Minimum child maintenance payments to double to £10 a week
Absent parents on benefits will see the amount they are expected to pay in child maintenance double from £5 to £10, the government has announced.
Work and pensions minister Maria Miller said it was time to "reflect the costs of bringing up a child" and "reduce the gap" in funding obtained from working and non-working parents.
The flat rate of £10 will apply for people on benefits and those earning less than £100 a week.
The change will come in next year.
The government also said it would create a single scheme for setting and collecting child maintenance, replacing two differently formulated schemes set up in 1993 and 2003.
The payments are only for those parents who have not come to their own agreement and have taken their case to the child maintenance scheme replacing the Child Support Agency.
In a written parliamentary statement, Mrs Miller said the system was "failing".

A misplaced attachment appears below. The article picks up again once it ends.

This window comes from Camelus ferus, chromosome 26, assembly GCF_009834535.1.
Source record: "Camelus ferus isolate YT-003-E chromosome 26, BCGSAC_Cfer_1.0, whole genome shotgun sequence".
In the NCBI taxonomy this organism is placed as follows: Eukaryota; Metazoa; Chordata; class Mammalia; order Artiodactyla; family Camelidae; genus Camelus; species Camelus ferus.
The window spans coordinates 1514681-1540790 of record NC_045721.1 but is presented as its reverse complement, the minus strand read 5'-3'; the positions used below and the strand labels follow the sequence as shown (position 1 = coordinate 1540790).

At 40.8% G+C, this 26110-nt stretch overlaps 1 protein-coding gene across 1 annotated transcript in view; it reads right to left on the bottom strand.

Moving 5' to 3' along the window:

She added: "I am announcing today that we will increase the flat rate to £10 when we open the new scheme to all new applicants, in order better to reflect the costs of bringing up a child and reduce the gap between child maintenance paid by employed and unemployed non-resident parents."
The new scheme will also see maintenance payments no longer required in cases where parents share care of their children equally.
Mrs Miller added: "Parents' responsibility continues post-separation, particularly when it comes to financial support.
"We are determined to support, encourage and - if necessary - enforce parental financial responsibility."
She said the new scheme would be "faster and simpler than the two Child Support Agency schemes now in operation".
"And most importantly it will be fairer for both mums and dads," she added.
Other changes will see a small decrease in the percentage reduction in payments by absent parents who may have other children living with them.